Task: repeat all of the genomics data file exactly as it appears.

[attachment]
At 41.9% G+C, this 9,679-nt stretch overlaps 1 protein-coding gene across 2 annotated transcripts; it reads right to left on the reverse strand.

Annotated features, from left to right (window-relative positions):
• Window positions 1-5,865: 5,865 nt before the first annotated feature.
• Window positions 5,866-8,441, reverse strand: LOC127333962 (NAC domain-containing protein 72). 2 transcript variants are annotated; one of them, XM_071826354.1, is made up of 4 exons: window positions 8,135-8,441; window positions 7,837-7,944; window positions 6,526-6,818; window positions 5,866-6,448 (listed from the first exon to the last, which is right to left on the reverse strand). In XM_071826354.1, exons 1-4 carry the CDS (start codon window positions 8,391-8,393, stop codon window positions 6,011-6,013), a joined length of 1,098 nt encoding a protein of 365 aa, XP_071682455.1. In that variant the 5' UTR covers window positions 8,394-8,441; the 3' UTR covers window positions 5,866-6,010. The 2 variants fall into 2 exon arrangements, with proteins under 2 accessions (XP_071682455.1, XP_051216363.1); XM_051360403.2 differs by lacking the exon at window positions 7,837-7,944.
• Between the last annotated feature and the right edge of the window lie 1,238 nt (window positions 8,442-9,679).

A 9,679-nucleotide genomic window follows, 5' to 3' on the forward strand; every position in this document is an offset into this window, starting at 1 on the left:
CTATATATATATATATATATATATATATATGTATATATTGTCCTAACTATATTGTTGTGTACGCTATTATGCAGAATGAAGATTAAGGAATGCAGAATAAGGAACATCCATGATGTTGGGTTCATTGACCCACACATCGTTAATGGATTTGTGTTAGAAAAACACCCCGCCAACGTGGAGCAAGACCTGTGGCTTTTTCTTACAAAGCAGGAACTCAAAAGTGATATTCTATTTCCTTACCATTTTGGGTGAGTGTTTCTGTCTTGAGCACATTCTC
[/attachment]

At 41.9% G+C, this 9,679-nt stretch overlaps 1 protein-coding gene across 2 annotated transcripts; it reads right to left on the reverse strand.

Annotated features, from left to right (window-relative positions):
• Window positions 1-5,865: 5,865 nt before the first annotated feature.
• Window positions 5,866-8,441, reverse strand: LOC127333962 (NAC domain-containing protein 72). 2 transcript variants are annotated; one of them, XM_071826354.1, is made up of 4 exons: window positions 8,135-8,441; window positions 7,837-7,944; window positions 6,526-6,818; window positions 5,866-6,448 (listed from the first exon to the last, which is right to left on the reverse strand). In XM_071826354.1, exons 1-4 carry the CDS (start codon window positions 8,391-8,393, stop codon window positions 6,011-6,013), a joined length of 1,098 nt encoding a protein of 365 aa, XP_071682455.1. In that variant the 5' UTR covers window positions 8,394-8,441; the 3' UTR covers window positions 5,866-6,010. The 2 variants fall into 2 exon arrangements, with proteins under 2 accessions (XP_071682455.1, XP_051216363.1); XM_051360403.2 differs by lacking the exon at window positions 7,837-7,944.
• Between the last annotated feature and the right edge of the window lie 1,238 nt (window positions 8,442-9,679).

A 9,679-nucleotide genomic window follows, 5' to 3' on the forward strand; every position in this document is an offset into this window, starting at 1 on the left:
CTATATATATATATATATATATATATATATGTATATATTGTCCTAACTATATTGTTGTGTACGCTATTATGCAGAATGAAGATTAAGGAATGCAGAATAAGGAACATCCATGATGTTGGGTTCATTGACCCACACATCGTTAATGGATTTGTGTTAGAAAAACACCCCGCCAACGTGGAGCAAGACCTGTGGCTTTTTCTTACAAAGCAGGAACTCAAAAGTGATATTCTATTTCCTTACCATTTTGGGTGAGTGTTTCTGTCTTGAGCACATTCTC